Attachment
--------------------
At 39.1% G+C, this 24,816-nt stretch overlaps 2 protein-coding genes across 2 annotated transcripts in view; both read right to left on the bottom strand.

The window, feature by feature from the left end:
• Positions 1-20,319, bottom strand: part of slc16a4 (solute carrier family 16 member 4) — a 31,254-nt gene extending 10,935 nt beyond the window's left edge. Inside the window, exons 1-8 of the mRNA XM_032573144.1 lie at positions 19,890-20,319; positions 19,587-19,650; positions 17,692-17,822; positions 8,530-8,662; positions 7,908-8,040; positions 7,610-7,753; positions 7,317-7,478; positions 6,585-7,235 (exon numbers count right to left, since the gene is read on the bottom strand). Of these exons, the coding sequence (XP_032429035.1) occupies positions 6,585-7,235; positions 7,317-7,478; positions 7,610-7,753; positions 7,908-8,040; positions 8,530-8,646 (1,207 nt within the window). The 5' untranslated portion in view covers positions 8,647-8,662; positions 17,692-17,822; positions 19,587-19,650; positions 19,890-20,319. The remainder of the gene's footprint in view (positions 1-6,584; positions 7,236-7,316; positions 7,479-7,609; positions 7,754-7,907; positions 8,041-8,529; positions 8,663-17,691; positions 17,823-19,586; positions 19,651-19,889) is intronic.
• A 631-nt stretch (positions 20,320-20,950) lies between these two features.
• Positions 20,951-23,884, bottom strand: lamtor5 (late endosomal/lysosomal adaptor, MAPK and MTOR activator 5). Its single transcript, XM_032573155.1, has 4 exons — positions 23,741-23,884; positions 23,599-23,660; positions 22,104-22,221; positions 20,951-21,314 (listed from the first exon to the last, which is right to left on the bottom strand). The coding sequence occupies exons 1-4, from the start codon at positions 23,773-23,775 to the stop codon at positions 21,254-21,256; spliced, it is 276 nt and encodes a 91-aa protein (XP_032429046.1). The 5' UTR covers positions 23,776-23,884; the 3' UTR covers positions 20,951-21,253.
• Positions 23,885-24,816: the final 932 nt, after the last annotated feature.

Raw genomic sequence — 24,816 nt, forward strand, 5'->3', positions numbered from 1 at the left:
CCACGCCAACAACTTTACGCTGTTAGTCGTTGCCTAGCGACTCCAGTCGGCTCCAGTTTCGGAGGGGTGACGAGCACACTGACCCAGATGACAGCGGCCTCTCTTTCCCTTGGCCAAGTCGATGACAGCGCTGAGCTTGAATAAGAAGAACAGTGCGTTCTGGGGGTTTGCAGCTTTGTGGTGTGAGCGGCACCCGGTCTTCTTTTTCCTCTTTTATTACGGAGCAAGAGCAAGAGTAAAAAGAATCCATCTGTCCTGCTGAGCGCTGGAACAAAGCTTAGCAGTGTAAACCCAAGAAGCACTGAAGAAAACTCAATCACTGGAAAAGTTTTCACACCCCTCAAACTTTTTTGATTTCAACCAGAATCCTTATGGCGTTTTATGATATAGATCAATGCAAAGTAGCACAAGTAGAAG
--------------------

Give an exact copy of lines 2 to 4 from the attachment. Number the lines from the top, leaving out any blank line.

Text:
The window, feature by feature from the left end:
• Positions 1-20,319, bottom strand: part of slc16a4 (solute carrier family 16 member 4) — a 31,254-nt gene extending 10,935 nt beyond the window's left edge. Inside the window, exons 1-8 of the mRNA XM_032573144.1 lie at positions 19,890-20,319; positions 19,587-19,650; positions 17,692-17,822; positions 8,530-8,662; positions 7,908-8,040; positions 7,610-7,753; positions 7,317-7,478; positions 6,585-7,235 (exon numbers count right to left, since the gene is read on the bottom strand). Of these exons, the coding sequence (XP_032429035.1) occupies positions 6,585-7,235; positions 7,317-7,478; positions 7,610-7,753; positions 7,908-8,040; positions 8,530-8,646 (1,207 nt within the window). The 5' untranslated portion in view covers positions 8,647-8,662; positions 17,692-17,822; positions 19,587-19,650; positions 19,890-20,319. The remainder of the gene's footprint in view (positions 1-6,584; positions 7,236-7,316; positions 7,479-7,609; positions 7,754-7,907; positions 8,041-8,529; positions 8,663-17,691; positions 17,823-19,586; positions 19,651-19,889) is intronic.
• A 631-nt stretch (positions 20,320-20,950) lies between these two features.